Orphan Dreams from Swaziland

Mike Sullivan Reviews Liyana, a New Documentary by Directors Aaron and Amanda Kopp

Can an argument be made that the documentary form has grown stale? While certainly a unique or exciting subject can overcome the traditional form of “narration-followed by interview sound bite-then more narration,” a quick glance at the documentary page on Netflix is enough to illustrate just how many filmmakers fall back upon the familiar instead of searching for a new way to tell their stories. Occasionally, you happen upon a doc that succeeds in using a different style or technique to create a film that makes you sit up, lean forward, take notice. A film like this engages its audience emotionally and educates at the same time. It is didactic while refraining from being heavy-handed with facts, stats, names, or dates. Aaron and Amanda Kopp’s Liyana is exactly that kind of film.

Girl stands against pink-purple background with movie title LIYANA above her.

A little history for those who are coming in late, I profiled Aaron Kopp in 2012 for The Independent’s 10-to-Watch series. He had recently finished the production phase of Liyana and was excited to move on to post. With his wife and co-director, Amanda, Aaron had created a documentary about a group of orphaned children living in Swaziland, Africa. Aaron was born in the United States, but his parents moved to Swaziland when he was a child, and Aaron grew up there. Earlier this summer, Aaron reached out to the magazine to let us know that Liyana would be having its world premiere in competition at the LA Film Festival. I recently spoke with Aaron and Amanda about completing the film.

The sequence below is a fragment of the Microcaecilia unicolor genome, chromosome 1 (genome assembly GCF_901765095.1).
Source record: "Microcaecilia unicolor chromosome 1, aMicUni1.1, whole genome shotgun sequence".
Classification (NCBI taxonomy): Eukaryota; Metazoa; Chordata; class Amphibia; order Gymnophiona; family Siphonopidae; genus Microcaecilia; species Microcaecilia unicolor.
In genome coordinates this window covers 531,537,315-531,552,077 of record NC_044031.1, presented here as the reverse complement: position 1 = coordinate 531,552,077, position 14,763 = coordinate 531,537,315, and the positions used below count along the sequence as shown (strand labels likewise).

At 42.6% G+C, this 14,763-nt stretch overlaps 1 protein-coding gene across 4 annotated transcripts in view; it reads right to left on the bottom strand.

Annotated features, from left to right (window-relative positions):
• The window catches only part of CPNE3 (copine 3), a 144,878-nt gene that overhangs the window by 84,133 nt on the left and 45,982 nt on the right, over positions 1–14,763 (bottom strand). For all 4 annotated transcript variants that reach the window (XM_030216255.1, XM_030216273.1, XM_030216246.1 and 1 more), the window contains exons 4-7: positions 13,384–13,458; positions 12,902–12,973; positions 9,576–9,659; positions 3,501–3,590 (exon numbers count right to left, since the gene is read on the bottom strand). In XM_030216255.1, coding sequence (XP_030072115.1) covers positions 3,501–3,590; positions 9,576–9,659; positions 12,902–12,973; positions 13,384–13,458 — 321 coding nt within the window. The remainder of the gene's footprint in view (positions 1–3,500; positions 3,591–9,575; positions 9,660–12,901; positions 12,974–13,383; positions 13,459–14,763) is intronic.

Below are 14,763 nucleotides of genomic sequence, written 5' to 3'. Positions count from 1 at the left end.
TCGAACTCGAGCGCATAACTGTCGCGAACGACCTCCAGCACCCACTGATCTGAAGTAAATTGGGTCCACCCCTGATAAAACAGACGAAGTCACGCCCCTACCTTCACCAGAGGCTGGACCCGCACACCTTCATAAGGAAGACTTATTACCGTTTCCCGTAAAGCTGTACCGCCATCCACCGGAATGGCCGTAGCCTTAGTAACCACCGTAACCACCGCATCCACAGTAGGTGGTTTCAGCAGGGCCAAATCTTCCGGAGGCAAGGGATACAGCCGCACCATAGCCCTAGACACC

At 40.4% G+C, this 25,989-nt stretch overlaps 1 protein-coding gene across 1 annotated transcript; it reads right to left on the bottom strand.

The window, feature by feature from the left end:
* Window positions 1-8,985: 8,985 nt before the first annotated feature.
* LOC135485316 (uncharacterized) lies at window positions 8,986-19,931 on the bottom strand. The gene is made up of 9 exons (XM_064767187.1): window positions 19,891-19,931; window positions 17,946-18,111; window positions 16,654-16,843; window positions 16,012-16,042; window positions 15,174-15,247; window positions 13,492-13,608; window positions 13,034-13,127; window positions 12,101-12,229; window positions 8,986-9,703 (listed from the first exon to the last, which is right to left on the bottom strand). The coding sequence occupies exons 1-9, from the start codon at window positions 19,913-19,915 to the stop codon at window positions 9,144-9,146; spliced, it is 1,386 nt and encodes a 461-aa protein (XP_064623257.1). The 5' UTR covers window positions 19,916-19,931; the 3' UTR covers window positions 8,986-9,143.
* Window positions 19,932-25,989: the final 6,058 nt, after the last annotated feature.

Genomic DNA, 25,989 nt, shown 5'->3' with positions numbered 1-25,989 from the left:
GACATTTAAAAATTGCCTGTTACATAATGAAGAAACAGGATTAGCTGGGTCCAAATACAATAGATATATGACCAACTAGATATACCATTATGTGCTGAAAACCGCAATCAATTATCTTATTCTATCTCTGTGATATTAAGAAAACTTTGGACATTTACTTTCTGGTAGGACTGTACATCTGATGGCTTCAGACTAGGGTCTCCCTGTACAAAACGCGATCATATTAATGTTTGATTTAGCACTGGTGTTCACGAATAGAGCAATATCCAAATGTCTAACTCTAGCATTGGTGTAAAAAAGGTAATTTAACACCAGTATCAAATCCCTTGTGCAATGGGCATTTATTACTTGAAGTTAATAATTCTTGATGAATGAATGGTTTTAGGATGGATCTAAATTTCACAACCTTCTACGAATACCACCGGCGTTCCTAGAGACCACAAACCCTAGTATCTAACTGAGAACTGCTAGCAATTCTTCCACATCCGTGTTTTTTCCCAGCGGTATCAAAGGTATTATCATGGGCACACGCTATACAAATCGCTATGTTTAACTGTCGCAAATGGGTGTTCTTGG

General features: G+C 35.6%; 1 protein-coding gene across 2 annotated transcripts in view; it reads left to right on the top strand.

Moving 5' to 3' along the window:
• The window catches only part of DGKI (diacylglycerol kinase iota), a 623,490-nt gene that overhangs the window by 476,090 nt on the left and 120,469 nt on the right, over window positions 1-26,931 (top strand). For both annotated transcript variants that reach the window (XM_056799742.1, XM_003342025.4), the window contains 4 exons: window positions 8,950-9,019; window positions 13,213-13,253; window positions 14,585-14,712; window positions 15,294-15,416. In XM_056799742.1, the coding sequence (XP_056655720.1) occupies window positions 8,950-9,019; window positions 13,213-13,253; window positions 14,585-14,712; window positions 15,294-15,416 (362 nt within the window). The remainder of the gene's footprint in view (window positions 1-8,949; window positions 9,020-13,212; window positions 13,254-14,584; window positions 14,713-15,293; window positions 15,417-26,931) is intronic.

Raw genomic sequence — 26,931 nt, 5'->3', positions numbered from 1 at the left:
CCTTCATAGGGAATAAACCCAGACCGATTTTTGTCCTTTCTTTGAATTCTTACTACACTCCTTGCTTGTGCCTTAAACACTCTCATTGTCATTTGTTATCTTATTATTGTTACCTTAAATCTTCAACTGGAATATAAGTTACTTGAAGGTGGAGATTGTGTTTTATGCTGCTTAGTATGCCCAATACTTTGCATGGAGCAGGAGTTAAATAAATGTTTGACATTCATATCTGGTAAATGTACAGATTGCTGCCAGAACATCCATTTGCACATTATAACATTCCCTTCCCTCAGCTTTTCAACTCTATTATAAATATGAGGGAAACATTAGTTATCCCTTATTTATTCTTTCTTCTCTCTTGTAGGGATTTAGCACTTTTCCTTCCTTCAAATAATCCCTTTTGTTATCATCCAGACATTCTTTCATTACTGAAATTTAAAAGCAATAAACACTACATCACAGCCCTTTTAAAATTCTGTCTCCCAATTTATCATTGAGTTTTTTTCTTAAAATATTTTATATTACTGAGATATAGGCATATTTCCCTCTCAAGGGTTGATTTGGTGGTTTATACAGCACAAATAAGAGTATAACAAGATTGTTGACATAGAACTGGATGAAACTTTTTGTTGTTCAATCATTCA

Back in 2012, Aaron was adamant in his desire to not produce what he referred to as another “pathos-heavy documentary about orphans in Africa.” Having now seen the film, I can say he and Amanda were completely successful on that front. Yes, Liyana is about orphans in Africa, five orphaned children in the Kingdom of Swaziland, specifically, but it is about so much more. It is a story about stories, about childhood, imagination, and myth. It is about life and death, family and culture. It is about human beings and the human spirit. It is also about five orphans in Africa.

Liyana is a framed narrative, a story within a story. With guidance from South African storyteller Gcina Mhlophe, the orphan children (who absorb the outer frame) created the character of Liyana (Swazi for “it’s raining”) from their imaginations. They populated the her tale with details and aspects from their own lives. Liyana is orphaned after her father and mother die of AIDS. (Swaziland has the highest HIV rate in the world.) When her twin brothers are kidnapped by evil men, Liyana and her sidekick—the family bull—go on an epic journey to rescue them. The scenes involving the Liyana  are all narrated by the children and  given life, visually speaking, through animation.

By 2012, after shooting of all the live action elements of the film had been completed, Aaron and Amanda began the long, important search for just the right artist and animator who could bring the children’s characters to life. The Kopps knew that if the animation was not equal to the beautiful landscapes of Swaziland and the natural charisma of the children, then the film would not work. The search ended in 2014 when the Kopps found Nigerian-born and San Diego-based artist and animator Shofela Coker.

Still from Liyana: woman walking through field of grass with sun rising in the background. She has sticks on her head and is holding one child's hand while another child chases after them.
Film still from LIYANA. Image courtesy Intaba Creative.

The artwork Coker created for Liyana is incredible. Within the film, it stands out as different, yet it fits into the whole seamlessly.  Amanda explained, “We overloaded [Shofela] with hundreds and hundreds of images of Swaziland. Being Nigerian, he really understands the specificity of this region of Africa. He knows that there is not a general African look. He is really tuned in to what Swaziland looks like. How the people dress. The real specifics of the area.”